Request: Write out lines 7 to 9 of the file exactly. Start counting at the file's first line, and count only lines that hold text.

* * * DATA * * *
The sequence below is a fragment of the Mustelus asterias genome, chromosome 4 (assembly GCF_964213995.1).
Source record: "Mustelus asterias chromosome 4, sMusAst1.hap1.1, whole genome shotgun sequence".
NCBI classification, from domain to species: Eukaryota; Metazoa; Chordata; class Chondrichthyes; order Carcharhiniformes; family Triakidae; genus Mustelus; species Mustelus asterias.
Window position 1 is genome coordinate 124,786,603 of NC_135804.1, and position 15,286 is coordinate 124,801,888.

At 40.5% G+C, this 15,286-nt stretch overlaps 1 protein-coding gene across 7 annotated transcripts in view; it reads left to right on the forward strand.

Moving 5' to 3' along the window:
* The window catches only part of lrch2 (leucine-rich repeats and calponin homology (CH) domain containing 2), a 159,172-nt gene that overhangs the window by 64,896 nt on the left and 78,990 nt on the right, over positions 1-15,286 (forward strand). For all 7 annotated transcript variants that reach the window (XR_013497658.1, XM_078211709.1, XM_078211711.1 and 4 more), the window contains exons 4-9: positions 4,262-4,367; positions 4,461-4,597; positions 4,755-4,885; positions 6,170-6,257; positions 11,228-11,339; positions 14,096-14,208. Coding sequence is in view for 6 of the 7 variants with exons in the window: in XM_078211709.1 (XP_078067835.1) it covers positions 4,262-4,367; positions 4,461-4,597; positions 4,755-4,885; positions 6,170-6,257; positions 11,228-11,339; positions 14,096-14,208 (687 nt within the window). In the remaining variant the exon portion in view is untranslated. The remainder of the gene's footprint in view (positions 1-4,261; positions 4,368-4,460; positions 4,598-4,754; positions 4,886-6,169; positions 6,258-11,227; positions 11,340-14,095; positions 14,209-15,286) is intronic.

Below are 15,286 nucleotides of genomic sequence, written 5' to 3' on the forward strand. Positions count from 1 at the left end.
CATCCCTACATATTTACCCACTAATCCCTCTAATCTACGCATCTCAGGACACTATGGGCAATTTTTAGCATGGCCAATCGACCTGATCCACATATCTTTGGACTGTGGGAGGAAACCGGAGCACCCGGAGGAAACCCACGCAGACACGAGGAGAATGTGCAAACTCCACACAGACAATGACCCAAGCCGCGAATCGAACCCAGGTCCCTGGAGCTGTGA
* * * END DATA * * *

* The window catches only part of lrch2 (leucine-rich repeats and calponin homology (CH) domain containing 2), a 159,172-nt gene that overhangs the window by 64,896 nt on the left and 78,990 nt on the right, over positions 1-15,286 (forward strand). For all 7 annotated transcript variants that reach the window (XR_013497658.1, XM_078211709.1, XM_078211711.1 and 4 more), the window contains exons 4-9: positions 4,262-4,367; positions 4,461-4,597; positions 4,755-4,885; positions 6,170-6,257; positions 11,228-11,339; positions 14,096-14,208. Coding sequence is in view for 6 of the 7 variants with exons in the window: in XM_078211709.1 (XP_078067835.1) it covers positions 4,262-4,367; positions 4,461-4,597; positions 4,755-4,885; positions 6,170-6,257; positions 11,228-11,339; positions 14,096-14,208 (687 nt within the window). In the remaining variant the exon portion in view is untranslated. The remainder of the gene's footprint in view (positions 1-4,261; positions 4,368-4,460; positions 4,598-4,754; positions 4,886-6,169; positions 6,258-11,227; positions 11,340-14,095; positions 14,209-15,286) is intronic.

Below are 15,286 nucleotides of genomic sequence, written 5' to 3' on the forward strand. Positions count from 1 at the left end.
CATCCCTACATATTTACCCACTAATCCCTCTAATCTACGCATCTCAGGACACTATGGGCAATTTTTAGCATGGCCAATCGACCTGATCCACATATCTTTGGACTGTGGGAGGAAACCGGAGCACCCGGAGGAAACCCACGCAGACACGAGGAGAATGTGCAAACTCCACACAGACAATGACCCAAGCCGCGAATCGAACCCAGGTCCCTGGAGCTGTGA